At various points in a furniture object's life it is typically given a new surface coating, either to mask damage, conform with changing aesthetics or provide additional protection. This practice may distort the object's original meaning and can make it difficult to appreciate its intended aesthetics. Here is an object we were able to free from an obscuring later overcoat, but not without overcoming a significant technical challenge first.
At some point during the long life of this object, it was given an overall coating, which darkened the patina to a very murky orange and obscured the delicate penwork painting that defined the piece when it was made. For aesthetic reasons, the owner wished to have the disfiguring coating removed. This had to be done very delicately; the solvent we needed to use to dissolve the coating would also dissolve the penwork surface painting.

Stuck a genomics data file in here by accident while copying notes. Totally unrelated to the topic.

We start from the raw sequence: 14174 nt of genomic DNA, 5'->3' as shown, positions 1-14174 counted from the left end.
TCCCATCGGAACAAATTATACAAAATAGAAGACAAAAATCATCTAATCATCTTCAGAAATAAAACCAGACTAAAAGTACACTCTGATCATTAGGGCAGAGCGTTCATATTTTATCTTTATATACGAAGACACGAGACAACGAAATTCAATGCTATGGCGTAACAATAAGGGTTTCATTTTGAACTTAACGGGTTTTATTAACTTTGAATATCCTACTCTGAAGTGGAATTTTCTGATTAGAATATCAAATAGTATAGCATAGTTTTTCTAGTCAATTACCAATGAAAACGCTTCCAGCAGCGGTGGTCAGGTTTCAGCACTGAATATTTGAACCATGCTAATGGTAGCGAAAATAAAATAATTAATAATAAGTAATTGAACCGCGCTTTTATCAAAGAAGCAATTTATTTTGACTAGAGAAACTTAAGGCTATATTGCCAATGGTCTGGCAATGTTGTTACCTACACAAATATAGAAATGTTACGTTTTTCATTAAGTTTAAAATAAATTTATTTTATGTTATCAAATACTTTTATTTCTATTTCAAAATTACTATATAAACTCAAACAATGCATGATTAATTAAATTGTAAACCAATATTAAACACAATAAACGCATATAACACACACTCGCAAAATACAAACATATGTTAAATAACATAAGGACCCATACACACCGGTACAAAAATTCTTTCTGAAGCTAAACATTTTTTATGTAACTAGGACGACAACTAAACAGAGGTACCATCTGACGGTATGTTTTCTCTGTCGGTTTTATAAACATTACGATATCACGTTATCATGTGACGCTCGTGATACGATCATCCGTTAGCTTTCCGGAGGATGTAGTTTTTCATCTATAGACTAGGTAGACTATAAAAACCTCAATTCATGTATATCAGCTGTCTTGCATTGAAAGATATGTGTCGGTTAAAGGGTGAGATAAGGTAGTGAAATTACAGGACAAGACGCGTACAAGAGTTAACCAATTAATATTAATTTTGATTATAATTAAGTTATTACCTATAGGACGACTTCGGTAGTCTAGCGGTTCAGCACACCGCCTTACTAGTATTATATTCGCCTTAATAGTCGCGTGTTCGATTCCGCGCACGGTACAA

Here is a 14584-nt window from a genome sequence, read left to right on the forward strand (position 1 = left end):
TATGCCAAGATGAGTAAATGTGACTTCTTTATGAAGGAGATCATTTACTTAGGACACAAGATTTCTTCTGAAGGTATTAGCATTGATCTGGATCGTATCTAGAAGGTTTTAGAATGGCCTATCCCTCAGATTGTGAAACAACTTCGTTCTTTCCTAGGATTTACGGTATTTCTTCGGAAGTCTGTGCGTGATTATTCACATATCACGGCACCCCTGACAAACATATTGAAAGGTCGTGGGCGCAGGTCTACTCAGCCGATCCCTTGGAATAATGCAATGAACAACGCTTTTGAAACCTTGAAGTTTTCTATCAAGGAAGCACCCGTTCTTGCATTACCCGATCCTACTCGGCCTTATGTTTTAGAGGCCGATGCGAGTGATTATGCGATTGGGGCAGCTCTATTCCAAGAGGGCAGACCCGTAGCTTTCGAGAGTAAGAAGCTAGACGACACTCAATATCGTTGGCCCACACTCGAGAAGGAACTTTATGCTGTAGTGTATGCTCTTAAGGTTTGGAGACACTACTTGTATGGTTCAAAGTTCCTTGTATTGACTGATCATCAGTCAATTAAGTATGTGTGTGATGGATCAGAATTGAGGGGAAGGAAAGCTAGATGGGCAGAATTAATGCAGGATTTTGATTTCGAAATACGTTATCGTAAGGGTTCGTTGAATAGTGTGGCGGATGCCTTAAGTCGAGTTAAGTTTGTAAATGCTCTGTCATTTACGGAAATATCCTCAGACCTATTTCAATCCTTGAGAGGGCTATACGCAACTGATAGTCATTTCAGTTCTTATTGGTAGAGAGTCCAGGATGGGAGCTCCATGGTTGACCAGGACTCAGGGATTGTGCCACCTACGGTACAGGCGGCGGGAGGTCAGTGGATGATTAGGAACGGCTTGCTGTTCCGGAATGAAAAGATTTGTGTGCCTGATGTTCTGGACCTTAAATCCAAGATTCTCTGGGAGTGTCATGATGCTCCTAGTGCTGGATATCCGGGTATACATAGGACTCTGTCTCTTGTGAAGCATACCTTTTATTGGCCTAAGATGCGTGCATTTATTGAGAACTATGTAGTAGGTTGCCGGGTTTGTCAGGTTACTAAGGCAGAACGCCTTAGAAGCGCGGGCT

In order to remove the overcoating without damaging the underlying painting, we needed a technique that would penetrate only enough to soften it for removal. Essentially, we wanted it to come in contact only with the solvent vapor, and not with liquid solvent. To accomplish this, we gelled a specifically formulated solvent, and then utilized a gel pack technique to suspend it over the surface. The solvent itself never touched the surface, but its vapor acted over time to soften the overcoating so we could remove it.
Without the dark overcoating, the fine penwork is far more visible and the table looks more as it was originally intended to look.